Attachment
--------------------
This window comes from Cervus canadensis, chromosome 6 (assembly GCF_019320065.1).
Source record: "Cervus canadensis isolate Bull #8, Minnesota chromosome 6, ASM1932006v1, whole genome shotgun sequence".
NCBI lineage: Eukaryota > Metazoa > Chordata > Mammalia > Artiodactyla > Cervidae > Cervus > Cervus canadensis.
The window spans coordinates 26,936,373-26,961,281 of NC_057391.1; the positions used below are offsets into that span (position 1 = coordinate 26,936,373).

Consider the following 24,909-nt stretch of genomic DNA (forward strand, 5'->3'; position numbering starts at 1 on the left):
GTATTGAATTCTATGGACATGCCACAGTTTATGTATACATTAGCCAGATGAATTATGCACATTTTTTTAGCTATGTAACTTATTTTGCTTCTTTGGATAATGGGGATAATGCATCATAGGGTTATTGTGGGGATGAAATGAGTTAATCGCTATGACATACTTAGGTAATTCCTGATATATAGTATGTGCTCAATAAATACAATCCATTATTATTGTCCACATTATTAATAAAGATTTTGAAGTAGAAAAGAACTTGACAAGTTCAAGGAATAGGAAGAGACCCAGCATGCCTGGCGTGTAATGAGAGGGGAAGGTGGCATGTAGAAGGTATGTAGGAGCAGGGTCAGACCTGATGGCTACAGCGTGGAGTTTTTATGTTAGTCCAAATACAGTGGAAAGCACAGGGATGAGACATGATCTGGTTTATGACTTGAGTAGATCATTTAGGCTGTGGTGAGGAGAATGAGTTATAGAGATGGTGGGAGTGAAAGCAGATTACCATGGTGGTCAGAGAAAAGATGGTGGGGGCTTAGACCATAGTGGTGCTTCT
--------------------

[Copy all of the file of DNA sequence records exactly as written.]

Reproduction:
This window comes from Cervus canadensis, chromosome 6 (assembly GCF_019320065.1).
Source record: "Cervus canadensis isolate Bull #8, Minnesota chromosome 6, ASM1932006v1, whole genome shotgun sequence".
NCBI lineage: Eukaryota > Metazoa > Chordata > Mammalia > Artiodactyla > Cervidae > Cervus > Cervus canadensis.
The window spans coordinates 26,936,373-26,961,281 of NC_057391.1; the positions used below are offsets into that span (position 1 = coordinate 26,936,373).

Consider the following 24,909-nt stretch of genomic DNA (forward strand, 5'->3'; position numbering starts at 1 on the left):
GTATTGAATTCTATGGACATGCCACAGTTTATGTATACATTAGCCAGATGAATTATGCACATTTTTTTAGCTATGTAACTTATTTTGCTTCTTTGGATAATGGGGATAATGCATCATAGGGTTATTGTGGGGATGAAATGAGTTAATCGCTATGACATACTTAGGTAATTCCTGATATATAGTATGTGCTCAATAAATACAATCCATTATTATTGTCCACATTATTAATAAAGATTTTGAAGTAGAAAAGAACTTGACAAGTTCAAGGAATAGGAAGAGACCCAGCATGCCTGGCGTGTAATGAGAGGGGAAGGTGGCATGTAGAAGGTATGTAGGAGCAGGGTCAGACCTGATGGCTACAGCGTGGAGTTTTTATGTTAGTCCAAATACAGTGGAAAGCACAGGGATGAGACATGATCTGGTTTATGACTTGAGTAGATCATTTAGGCTGTGGTGAGGAGAATGAGTTATAGAGATGGTGGGAGTGAAAGCAGATTACCATGGTGGTCAGAGAAAAGATGGTGGGGGCTTAGACCATAGTGGTGCTTCT